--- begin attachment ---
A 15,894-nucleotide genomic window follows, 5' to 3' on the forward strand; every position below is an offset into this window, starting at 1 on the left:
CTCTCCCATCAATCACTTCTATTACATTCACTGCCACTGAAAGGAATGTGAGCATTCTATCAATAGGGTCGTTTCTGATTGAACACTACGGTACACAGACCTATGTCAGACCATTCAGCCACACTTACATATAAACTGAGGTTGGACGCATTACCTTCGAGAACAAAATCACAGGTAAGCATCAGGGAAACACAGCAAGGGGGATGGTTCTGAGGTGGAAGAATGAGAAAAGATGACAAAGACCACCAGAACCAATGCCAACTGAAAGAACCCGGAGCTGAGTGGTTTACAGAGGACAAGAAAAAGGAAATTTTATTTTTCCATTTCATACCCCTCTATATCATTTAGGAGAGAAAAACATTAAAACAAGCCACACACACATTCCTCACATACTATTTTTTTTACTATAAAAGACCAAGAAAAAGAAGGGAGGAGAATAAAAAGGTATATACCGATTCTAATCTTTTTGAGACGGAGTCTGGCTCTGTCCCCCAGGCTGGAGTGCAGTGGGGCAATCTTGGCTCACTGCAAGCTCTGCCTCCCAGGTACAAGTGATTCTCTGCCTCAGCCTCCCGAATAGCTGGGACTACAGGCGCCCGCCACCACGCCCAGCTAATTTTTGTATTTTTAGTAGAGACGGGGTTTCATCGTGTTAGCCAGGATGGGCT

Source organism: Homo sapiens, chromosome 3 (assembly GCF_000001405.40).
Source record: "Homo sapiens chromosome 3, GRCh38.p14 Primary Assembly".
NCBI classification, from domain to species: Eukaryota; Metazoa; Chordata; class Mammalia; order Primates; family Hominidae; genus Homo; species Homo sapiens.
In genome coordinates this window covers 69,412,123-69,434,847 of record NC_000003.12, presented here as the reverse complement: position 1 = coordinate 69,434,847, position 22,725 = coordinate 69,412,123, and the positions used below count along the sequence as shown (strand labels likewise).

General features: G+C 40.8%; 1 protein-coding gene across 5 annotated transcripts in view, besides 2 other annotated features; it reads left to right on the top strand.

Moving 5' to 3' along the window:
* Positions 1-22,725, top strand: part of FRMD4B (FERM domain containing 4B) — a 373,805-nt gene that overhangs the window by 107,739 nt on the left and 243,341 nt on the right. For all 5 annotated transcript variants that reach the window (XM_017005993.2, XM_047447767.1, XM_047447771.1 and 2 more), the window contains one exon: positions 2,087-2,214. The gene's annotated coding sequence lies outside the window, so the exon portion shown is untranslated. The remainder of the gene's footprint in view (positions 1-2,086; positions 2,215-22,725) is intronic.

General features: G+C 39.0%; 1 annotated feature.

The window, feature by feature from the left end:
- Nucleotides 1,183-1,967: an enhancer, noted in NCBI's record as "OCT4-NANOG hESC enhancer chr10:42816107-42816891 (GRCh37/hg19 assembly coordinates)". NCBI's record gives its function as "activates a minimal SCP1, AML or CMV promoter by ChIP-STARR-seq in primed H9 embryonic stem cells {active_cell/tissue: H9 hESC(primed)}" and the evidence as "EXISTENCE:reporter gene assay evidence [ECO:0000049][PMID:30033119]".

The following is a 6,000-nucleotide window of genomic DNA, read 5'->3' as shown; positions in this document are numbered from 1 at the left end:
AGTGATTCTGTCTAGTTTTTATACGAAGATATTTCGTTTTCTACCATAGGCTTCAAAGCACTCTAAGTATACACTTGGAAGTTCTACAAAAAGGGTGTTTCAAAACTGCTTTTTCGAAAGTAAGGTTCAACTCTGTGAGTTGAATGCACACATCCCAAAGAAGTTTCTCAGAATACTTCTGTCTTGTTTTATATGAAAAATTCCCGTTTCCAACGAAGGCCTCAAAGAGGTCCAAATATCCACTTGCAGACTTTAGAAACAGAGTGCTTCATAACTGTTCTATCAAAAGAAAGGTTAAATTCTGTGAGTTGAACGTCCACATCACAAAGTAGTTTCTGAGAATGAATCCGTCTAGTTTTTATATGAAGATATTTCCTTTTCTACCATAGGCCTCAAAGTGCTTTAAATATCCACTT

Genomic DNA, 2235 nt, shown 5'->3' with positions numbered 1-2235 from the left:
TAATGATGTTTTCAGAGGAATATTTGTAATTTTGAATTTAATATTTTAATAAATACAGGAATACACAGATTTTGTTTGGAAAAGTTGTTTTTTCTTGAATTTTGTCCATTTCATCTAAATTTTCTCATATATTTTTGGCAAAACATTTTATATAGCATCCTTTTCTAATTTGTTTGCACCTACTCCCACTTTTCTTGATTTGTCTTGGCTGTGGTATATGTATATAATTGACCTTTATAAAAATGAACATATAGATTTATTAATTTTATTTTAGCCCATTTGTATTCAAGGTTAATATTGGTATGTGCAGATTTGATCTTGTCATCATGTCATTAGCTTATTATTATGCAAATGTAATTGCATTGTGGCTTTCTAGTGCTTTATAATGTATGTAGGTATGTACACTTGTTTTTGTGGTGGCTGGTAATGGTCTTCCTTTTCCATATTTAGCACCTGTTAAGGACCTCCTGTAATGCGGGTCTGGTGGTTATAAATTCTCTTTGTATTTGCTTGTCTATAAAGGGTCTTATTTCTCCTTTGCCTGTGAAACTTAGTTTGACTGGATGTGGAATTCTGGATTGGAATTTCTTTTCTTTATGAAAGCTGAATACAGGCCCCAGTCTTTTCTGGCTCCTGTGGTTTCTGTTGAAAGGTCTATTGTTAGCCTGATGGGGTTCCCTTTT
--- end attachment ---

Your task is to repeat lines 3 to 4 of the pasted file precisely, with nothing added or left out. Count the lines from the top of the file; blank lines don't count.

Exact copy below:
Source organism: Homo sapiens, chromosome 3 (assembly GCF_000001405.40).
Source record: "Homo sapiens chromosome 3, GRCh38.p14 Primary Assembly".